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20

Your problem is not that you have developers and non-developers (as you call the business analysis/product owner, the designer and the testers). Your problem is that these people have individual ownership on their slice of the cake and not on the entire cake. Here are a few things from the Scrum Guide (emphasis mine): Development Teams are cross-...


17

Your team appears to do mini-waterfall development within each sprint, which is a known anti-pattern, as you don't get the collaboration within the team that make agile methods successful. Also, Scrum only has 3 "job titles": Product Owner, Scrum Master and member of the Development Team. There are no separate developers and testers, they are all equally ...


10

You are doing a lot of good things already, but I would also recommend the following: Reduce how much you bring into each sprint Keep on reducing it until the testing bottleneck disappears and the team completes all the work they allocate to a sprint Continually reinforce the point that the team's job is to deliver completed items, not to do lots of coding. ...


9

You asked in terms of scrum, so that is how I'll answer. However, there are a number of red flags in your question that lead me to believe you aren't actually doing scrum (and I am far from a scrum purist). The scrum answer would be: as PO, you are responsible for the product backlog and priorities, not for process improvement. If you see an issue, you ...


9

Other comments here all ring true: too waterfall-y, not enough team responsibility, etc. but I'd like to emphasize a point made just once in other answers: you're absolutely setting goals too high. You HAVE to set bite-sized goals that are achievable, no matter how slow that is. If that doesn't fit the business schedule, the business schedule cannot be met ...


6

The first question I would want to consider in your position is: Are the issues being seen in test because the code is unreliable, or because the requirements have not been understood? The developers are presumably getting bogged down in ensuring the correctness of the code, but of the following two scenarios: The developer writes what they think should ...


4

First of all, every customer facing bug has an impact on revenue. That impact can be big or it can be small, but the impact is there. With that in mind, I would recommend extending the criteria for the various urgency levels to include guidance on the possible revenue impact. For example, bugs with a low revenue impact can fit in the lowest urgency class, ...


3

I'm getting a lot of "us" vs "them" feelings from your question, which is a major red flag. As a PO, you're part of the team, there's only "we". Others have touched on how it would be better to not have separate "sub-teams", but just one cross-skilled team, so I won't elaborate on that. I think your main problem is that the team is getting pushed to ...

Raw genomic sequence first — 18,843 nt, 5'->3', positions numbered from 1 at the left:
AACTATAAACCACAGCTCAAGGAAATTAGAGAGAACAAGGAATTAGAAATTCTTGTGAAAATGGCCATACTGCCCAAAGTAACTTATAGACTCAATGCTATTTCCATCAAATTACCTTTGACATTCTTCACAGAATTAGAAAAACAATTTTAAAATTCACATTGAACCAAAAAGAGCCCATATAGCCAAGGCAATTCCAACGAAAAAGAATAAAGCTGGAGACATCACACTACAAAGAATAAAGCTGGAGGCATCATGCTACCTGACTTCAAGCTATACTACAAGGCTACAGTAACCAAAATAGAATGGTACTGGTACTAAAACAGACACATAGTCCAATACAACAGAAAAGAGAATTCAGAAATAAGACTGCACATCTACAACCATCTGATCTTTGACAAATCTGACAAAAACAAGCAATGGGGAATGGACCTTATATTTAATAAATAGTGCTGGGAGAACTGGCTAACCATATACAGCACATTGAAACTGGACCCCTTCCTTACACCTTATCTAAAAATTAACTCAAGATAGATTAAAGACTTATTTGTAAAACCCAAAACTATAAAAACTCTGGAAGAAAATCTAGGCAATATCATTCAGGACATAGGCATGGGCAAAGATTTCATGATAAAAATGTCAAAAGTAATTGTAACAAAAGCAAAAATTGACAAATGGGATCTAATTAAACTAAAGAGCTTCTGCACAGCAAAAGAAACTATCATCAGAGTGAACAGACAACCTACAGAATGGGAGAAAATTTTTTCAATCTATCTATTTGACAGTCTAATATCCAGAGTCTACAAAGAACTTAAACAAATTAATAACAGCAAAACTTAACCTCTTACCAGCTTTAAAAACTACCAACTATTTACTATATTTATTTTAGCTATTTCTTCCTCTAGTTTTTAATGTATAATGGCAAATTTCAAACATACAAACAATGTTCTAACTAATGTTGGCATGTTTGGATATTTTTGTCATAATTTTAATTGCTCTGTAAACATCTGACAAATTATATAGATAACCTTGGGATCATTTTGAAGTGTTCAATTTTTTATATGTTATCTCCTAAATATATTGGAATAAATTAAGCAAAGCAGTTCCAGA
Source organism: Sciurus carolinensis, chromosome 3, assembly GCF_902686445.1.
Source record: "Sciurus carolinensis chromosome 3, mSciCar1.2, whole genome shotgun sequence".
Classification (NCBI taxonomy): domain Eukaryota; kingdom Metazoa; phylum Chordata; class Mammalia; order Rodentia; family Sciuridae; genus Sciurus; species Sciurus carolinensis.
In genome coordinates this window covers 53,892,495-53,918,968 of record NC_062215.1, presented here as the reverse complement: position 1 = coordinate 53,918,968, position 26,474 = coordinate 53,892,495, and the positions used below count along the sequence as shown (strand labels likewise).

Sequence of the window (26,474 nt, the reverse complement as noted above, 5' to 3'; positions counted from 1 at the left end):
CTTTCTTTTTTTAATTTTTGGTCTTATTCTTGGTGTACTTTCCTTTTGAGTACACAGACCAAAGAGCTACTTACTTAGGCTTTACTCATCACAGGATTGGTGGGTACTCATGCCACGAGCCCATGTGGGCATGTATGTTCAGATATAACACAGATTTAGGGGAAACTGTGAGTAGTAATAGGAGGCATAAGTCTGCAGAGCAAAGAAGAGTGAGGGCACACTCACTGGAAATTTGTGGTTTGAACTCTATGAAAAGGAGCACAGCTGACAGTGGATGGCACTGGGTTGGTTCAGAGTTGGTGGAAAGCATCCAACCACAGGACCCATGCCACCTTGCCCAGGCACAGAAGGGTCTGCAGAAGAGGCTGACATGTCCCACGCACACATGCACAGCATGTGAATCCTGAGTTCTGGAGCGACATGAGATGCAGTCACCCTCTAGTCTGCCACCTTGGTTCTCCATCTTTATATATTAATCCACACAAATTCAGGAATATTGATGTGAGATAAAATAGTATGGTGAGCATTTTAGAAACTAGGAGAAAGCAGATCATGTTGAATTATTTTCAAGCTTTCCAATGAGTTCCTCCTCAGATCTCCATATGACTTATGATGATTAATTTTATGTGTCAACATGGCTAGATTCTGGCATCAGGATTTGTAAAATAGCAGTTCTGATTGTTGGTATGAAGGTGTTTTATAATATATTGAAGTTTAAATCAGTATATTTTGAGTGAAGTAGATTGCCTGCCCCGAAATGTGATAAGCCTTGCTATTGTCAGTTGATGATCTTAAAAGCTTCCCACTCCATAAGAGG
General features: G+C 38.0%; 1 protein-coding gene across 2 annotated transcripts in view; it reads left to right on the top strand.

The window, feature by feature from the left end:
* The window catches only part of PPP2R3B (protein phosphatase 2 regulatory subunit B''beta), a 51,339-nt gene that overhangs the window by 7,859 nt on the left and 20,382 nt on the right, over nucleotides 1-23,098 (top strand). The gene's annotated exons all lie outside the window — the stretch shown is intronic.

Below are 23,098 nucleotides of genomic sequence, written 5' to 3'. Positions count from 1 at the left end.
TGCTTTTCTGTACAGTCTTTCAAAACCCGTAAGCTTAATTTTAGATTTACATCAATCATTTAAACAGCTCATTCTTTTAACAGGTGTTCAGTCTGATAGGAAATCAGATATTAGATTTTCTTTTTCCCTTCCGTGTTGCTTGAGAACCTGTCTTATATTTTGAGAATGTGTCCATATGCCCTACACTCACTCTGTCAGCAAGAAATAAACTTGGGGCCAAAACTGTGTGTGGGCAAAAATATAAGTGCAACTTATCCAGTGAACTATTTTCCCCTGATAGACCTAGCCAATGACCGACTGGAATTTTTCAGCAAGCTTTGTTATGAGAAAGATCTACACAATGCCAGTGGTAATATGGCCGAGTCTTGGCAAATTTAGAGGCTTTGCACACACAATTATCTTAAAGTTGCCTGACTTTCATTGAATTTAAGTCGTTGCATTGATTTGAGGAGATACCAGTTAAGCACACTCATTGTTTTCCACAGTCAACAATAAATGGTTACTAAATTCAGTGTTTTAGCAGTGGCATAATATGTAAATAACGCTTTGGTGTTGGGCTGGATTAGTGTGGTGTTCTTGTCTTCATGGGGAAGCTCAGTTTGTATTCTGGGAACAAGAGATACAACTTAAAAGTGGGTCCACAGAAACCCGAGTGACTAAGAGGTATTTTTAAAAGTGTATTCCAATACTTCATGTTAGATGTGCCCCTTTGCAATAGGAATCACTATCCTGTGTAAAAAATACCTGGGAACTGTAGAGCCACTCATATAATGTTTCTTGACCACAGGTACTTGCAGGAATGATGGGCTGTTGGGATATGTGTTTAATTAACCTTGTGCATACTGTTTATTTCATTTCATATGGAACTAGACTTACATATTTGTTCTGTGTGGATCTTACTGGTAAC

3

Increase Your Collaboration with the Scrum Team However in this particular case its not an option. Not an option is generally business-speak for: "We want different results, but refuse to change any of the underlying factors." That isn't agile, and generally leads to finger-pointing and other non-constructive business anti-patterns. Front-End team ...


2

From a developers point of view, other answers concentrate too much on theoretic practices. To have any concrete answers, it is essential to know what kind of tasks the developers are dealing with. Also much of the time the problem is not the task bounced back, but some other task in the testing queue. That sentence suggest that there is a mismatch ...


2

I think that I would call for an "all-project stop and regroup." This team is obviously on a Death March, and that never works. You need to help the team – and, management – to understand what is driving the team to even attempt this. Are the expectations realistic? Is the analysis process any good? Does the team – well – really know what they are ...


2

When you receive a bug report, it needs to be triaged. The workflows that I use tend to look something like this: Review the bug report and confirm that it truly is a bug. Some people who report issues may not be aware of the intended behaviors of the system. The issue reported could be acting as designed. Assuming that the issue is a bug, check the quality ...


2

It is perfectly normal to have people of different skills and capabilities working in a scrum team. Therefore, it is normal to have Back-end, Front-end and QA roles separately in a team. Success of the team depends on not treating a small group of people within the team as a sub-team. The concept of sub-team works against the concept of scrum team. It is ...


1

Yes, and I will "circle back and add another answer" to say that the root-cause problems here are very-obviously external to the team. If programmers have been told that they must kill themselves to produce the necessary software ... they are not(!) ... ever(!!) ... going to "produce the necessary software!" Therefore – (putting on my hard-nosed consultant ...


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